Diet also plays a huge role in your Shih Tzu’s size. Malnourished puppies tend to be smaller and possibly sickly into adulthood. Proper nutrition is vital for young puppies to grow to their ideal weight and fight disease.
Of course, you don’t want to feed your Shih Tzu too much. This breed is prone to obesity since they don’t require as much exercise. Your veterinarian can help determine your Shih Tzu’s body condition score and how many calories should be fed daily.
Even though they’re fancy lap dogs, Shih Tzus still need some exercise to stay healthy and strong. Generally, 20 minutes per day is all they need. A few laps around the block, tossing a toy around in the backyard, or fun indoor playtime is enough.
If your Shih Tzu doesn’t receive any exercise, don’t be surprised if you notice weight gain. Simple exercises and a well-rounded diet will help fix the problem.
Ideal Diet for Maintaining a Healthy Weight
All dogs should eat a diet that suits their season of life. You can achieve this through commercial or homemade diets if you work with a veterinarian to provide proper nutrition.
Typically, puppies need a high-protein, high-fat diet to provide the necessary energy requirements for a hyperactive puppy. In addition, you’ll want to look for food with amino and fatty acids, including DHA, omega-3, and omega-6 fatty acids. Offering grain-free or grain inclusive is your choice, as long as your puppy receives the basic nutrition requirements.
As your dog ages, you can transition to a diet designed for adult dogs and its activity level. Shih Tzus are lap dogs, so they don’t require caloric-dense foods.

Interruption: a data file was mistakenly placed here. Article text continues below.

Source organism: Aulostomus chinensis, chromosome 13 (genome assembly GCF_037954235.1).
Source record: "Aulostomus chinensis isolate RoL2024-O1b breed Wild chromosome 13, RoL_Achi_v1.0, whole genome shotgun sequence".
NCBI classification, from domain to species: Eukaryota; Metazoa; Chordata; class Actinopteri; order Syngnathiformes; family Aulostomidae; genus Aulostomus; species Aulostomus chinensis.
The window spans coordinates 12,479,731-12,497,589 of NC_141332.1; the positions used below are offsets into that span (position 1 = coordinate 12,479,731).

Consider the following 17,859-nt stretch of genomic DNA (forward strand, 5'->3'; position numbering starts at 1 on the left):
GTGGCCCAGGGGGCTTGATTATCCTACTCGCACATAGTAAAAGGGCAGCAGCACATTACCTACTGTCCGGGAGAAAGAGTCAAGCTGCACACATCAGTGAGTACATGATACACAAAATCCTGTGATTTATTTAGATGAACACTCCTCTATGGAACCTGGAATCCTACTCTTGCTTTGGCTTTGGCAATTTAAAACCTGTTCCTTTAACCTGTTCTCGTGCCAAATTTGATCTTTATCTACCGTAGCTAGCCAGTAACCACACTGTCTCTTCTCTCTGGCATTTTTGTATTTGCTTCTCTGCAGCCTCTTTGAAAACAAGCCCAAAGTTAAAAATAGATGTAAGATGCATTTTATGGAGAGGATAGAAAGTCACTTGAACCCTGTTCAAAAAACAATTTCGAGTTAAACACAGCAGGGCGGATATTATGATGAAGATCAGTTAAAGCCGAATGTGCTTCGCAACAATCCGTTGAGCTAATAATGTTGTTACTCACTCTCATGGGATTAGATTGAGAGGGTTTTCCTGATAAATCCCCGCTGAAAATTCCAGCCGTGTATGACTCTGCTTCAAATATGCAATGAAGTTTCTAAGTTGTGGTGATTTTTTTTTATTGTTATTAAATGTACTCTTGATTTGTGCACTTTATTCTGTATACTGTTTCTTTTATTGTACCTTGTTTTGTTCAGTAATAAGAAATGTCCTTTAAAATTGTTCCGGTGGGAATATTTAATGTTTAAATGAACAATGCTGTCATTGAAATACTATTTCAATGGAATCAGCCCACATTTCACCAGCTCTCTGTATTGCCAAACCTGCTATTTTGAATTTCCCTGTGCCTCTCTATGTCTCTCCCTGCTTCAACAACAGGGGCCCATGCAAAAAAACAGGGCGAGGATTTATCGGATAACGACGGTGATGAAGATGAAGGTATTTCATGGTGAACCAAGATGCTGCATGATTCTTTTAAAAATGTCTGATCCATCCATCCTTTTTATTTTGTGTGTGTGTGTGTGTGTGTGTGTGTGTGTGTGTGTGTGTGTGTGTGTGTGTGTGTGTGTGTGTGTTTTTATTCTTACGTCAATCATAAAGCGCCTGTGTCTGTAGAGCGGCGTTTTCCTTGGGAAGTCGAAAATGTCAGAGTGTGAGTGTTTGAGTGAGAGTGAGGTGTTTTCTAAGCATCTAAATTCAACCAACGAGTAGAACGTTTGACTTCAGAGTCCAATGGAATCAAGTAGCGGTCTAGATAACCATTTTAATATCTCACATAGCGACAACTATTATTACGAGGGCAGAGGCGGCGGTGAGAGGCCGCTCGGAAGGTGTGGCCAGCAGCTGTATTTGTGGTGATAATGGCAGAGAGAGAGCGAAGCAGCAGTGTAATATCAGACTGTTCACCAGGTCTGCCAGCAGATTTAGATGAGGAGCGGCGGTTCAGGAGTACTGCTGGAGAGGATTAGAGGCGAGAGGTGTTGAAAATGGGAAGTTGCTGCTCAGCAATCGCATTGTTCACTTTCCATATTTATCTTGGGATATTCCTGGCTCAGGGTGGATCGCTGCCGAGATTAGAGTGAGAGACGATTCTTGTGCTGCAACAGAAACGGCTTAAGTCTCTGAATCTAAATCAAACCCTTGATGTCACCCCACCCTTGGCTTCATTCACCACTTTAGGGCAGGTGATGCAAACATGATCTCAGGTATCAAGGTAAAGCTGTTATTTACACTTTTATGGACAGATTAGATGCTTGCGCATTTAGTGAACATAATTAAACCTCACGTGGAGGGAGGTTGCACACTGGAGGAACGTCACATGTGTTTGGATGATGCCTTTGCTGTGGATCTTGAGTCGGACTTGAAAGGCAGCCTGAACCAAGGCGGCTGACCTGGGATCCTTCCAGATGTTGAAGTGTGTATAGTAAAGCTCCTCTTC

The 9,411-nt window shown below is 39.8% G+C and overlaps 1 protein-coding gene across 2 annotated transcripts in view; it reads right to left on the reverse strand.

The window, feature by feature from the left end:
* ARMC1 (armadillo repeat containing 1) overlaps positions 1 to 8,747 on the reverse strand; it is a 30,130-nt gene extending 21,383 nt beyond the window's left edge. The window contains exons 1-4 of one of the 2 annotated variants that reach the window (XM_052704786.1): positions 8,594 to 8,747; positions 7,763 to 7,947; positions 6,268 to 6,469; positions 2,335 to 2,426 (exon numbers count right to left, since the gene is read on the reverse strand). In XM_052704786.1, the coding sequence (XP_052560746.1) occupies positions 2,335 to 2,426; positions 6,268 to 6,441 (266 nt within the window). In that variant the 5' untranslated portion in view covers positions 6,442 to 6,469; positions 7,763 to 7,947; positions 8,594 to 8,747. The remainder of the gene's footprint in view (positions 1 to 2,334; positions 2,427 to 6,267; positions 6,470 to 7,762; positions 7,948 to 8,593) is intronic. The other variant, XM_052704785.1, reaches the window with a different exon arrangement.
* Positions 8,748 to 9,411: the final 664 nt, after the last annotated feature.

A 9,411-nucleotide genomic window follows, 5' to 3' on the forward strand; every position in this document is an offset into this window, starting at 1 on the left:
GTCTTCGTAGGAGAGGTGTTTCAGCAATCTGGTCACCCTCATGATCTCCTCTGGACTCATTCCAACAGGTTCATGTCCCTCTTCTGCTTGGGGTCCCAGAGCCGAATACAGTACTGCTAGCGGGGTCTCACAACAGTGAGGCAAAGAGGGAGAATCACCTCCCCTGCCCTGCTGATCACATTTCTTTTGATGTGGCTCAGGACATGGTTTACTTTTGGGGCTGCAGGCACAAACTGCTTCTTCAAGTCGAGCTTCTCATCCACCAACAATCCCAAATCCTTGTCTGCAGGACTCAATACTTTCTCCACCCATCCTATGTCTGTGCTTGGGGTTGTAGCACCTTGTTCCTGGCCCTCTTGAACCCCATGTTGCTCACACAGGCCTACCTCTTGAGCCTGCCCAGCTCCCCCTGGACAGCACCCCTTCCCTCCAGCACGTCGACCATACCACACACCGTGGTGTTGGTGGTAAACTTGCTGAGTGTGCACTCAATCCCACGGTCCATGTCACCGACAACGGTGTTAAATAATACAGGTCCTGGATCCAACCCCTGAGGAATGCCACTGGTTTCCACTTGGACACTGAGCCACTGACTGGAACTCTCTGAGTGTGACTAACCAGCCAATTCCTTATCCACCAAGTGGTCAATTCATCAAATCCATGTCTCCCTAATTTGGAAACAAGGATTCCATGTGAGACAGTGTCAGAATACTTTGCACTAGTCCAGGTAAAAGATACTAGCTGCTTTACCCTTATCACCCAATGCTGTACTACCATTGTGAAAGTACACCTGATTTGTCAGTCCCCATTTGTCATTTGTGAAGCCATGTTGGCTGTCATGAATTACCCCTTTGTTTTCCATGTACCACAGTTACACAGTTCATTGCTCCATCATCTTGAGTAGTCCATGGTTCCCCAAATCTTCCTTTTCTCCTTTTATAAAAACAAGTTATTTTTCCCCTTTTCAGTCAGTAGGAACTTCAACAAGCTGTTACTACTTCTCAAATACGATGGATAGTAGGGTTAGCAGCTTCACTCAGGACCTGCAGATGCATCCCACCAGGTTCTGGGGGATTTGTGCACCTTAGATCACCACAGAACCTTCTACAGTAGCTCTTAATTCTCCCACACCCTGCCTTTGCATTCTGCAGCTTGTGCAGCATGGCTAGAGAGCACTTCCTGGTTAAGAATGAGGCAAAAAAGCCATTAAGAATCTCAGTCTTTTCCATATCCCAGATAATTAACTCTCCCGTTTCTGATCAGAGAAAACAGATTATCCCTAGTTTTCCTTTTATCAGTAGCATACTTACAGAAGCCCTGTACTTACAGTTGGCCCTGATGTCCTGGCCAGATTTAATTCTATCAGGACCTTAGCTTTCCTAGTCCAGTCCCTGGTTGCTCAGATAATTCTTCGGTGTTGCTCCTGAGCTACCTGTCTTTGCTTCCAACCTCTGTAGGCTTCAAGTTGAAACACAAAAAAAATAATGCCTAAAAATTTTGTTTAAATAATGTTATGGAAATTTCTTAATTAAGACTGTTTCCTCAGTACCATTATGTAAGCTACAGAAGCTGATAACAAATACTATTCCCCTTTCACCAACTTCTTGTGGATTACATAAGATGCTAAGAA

Elderly dogs need more protein, but this can vary from dog to dog. Some dogs develop specific medical ailments that require a veterinarian-designed formula.
No matter what, it is important to make adjustments based on what your dog needs for its age, activity level, and overall health.
How to Measure Your Shih Tzu
It’s a good idea to measure your Shih Tzu’s length and weight to ensure it’s growing correctly. Luckily, measuring your Shih Tzu is simple!
To measure your Shih Tzu’s height, take a tape measure and note the measurement from the wither (shoulders) to the floor. For length, measure the distance from the wither to the base of the tail.
Measuring weight requires more math, but it’s still easy as pie. Start by standing on the scale and measuring your weight. Next, stand on the scale again, this time holding your Shih Tzu. Note the difference in weight.
You can also take your Shih Tzu to the vet’s office for weight checks. These are usually free of charge.
Shih Tzus are small dogs, so don’t be alarmed if your luxury lap dog stays smaller than the size of a pillow. Sometimes, dogs don’t stay within the normal range of weight.
Even with its small stature, it’s a good idea to record your puppy’s weight, length, and height. This information will give you a good idea about how your Shih Tzu is doing.
Featured Image Credit: Drazen Zigic, Shutterstock